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Innovation Day eggs on students to embrace science

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By Deb Hurley Brobst

If learning by doing is the best teacher, then the middle-schoolers at Rocky Mountain Academy of Evergreen learned a lot last Thursday.

Students tested their science projects — everything from dropping eggs 30 feet in carriers to break their fall to creating solar ovens that heat water to creating marble mazes — as part of the third annual Science Innovation Day.

The school’s parking lot and the middle school commons were a hubbub of activity as students moved from challenge to challenge — some watching while others waited to see how their projects would fare in the trials. In addition, students in the younger grades watch some of the activities to get a taste of what they will be doing in a few years.

Science Innovation Day replaces the science fair that most other Evergreen schools participate in. It’s not simply students conducting experiments at home and then explaining their work on posters.

Students in the three grades are given a list of eight challenges to choose from. There are no prizes for the winners, just the satisfaction that they completed the task, some more successfully than others. But failure is a learning experience, too.

The students, who work alone or in teams, keep journals to chronicle their trial and error in solving their challenge. They are required to do a PowerPoint presentation or a poster to explain their work. At the egg drop, for example, several posters were visible, explaining the students’ logic in creating the egg carriers. About 30 teams took on the challenge of creating a vehicle that would keep an egg intact while it was dropped 30 feet. Added to that, the vehicle must roll. The carrier with the egg intact that rolled the farthest won the challenge.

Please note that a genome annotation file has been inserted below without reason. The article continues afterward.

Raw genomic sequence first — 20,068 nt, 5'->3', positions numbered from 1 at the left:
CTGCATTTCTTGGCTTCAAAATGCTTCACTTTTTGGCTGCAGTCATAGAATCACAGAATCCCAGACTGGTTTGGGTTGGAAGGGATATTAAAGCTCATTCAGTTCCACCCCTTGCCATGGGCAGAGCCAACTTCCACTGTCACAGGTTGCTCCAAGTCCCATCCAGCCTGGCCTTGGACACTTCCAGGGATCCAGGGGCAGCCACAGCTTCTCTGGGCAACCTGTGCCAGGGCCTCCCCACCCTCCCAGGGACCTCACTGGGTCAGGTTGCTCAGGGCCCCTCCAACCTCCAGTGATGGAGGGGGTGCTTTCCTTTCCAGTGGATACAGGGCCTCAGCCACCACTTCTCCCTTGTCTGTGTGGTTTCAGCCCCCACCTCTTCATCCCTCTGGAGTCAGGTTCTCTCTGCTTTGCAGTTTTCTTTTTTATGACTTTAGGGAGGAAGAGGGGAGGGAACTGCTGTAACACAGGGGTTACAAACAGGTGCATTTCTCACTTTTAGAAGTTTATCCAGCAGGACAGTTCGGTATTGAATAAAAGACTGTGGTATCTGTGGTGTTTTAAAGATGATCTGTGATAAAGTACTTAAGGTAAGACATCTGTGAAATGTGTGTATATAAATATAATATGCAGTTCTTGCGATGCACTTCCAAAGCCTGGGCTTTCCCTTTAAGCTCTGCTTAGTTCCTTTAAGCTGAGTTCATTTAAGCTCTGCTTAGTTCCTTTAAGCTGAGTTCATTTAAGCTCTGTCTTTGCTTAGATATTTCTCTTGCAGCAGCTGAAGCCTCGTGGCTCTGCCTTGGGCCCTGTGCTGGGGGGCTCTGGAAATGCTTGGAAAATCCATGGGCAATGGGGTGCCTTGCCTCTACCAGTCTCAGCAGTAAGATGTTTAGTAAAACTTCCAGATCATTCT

The vehicles came in all shapes and sizes — soccer balls and footballs, a peanut butter jar, and carriers with parachutes. The cushioning was made of every material imaginable.

Middle-school science teacher Paul Bryant was atop a cherry picker, dropping the eggs the required 30 feet. He did a controlled drop with an unprotected egg, and it went splat on the ground.

He had spectators count down “3, 2, 1,” and he dropped the egg vehicles one by one. Most rolled a short distance. About half of the eggs were scrambled after the fall, a better record than last year, when few eggs remained intact.

Seventh-graders Megan Stark and Chanin Perkins decided that peanut butter would be the perfect cushioning agent for an egg, so they dug through the peanut butter, placed the egg in the jar and replaced the substance. Unfortunately, their egg broke. They tested their theory by throwing the jar up as high as they could.

“It worked every other time we tried it,” Megan said, “but not today.”

Eighth-graders Emma Maisel and Sophie Saxton tried encasing their egg in several layers: Jell-O, fabric, and then several bags of cereal wrapped in severallayers of duct tape. Their egg survived without a scratch.

“Ours is a scrambled egg,” eighth-grader Nino Delany said somewhat sadly of their egg, which was in a basketball with foam and pillow stuffing. He and his partner Andrew Montesi tried the option simply because they thought it would work. Their carrier rolled at least 30 feet — as far as the measuring tape would measure.

“We designed it more to roll than to survive,” Nino said.

Seventh-graders Sarah Hager and Grace Collie created an egg carrier out of a plastic cup with fabric inside for cushioning. Then they used balloons to help the carrier make a softer landing, which it did — their egg did not crack.

Of their inspiration, Sarah said: “I was thinking about the movie ‘Up’ when the house floats with balloons.”

Contact Deb Hurley Brobst at deb@evergreenco.com or 303-350-1041. Check www.CanyonCourier.com for updates.